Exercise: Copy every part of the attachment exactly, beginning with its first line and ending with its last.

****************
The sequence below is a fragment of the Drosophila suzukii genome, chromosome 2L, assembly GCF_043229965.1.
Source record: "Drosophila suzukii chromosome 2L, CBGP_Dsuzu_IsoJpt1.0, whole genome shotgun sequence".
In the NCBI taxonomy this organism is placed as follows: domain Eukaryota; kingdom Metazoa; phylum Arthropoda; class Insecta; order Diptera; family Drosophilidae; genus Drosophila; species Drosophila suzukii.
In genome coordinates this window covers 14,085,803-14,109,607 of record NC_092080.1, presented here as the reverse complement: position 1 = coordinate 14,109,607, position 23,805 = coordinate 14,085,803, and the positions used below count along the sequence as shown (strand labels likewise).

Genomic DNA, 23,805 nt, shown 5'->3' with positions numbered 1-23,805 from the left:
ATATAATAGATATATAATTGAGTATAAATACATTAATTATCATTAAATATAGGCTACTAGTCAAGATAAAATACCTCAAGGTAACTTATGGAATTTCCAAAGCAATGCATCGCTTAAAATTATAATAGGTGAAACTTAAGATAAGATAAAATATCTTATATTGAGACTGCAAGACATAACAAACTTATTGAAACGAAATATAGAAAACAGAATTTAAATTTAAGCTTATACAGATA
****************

The sequence below is a fragment of the Drosophila suzukii genome, chromosome 2L, assembly GCF_043229965.1.
Source record: "Drosophila suzukii chromosome 2L, CBGP_Dsuzu_IsoJpt1.0, whole genome shotgun sequence".
In the NCBI taxonomy this organism is placed as follows: domain Eukaryota; kingdom Metazoa; phylum Arthropoda; class Insecta; order Diptera; family Drosophilidae; genus Drosophila; species Drosophila suzukii.
In genome coordinates this window covers 14,085,803-14,109,607 of record NC_092080.1, presented here as the reverse complement: position 1 = coordinate 14,109,607, position 23,805 = coordinate 14,085,803, and the positions used below count along the sequence as shown (strand labels likewise).

Genomic DNA, 23,805 nt, shown 5'->3' with positions numbered 1-23,805 from the left:
ATATAATAGATATATAATTGAGTATAAATACATTAATTATCATTAAATATAGGCTACTAGTCAAGATAAAATACCTCAAGGTAACTTATGGAATTTCCAAAGCAATGCATCGCTTAAAATTATAATAGGTGAAACTTAAGATAAGATAAAATATCTTATATTGAGACTGCAAGACATAACAAACTTATTGAAACGAAATATAGAAAACAGAATTTAAATTTAAGCTTATACAGATA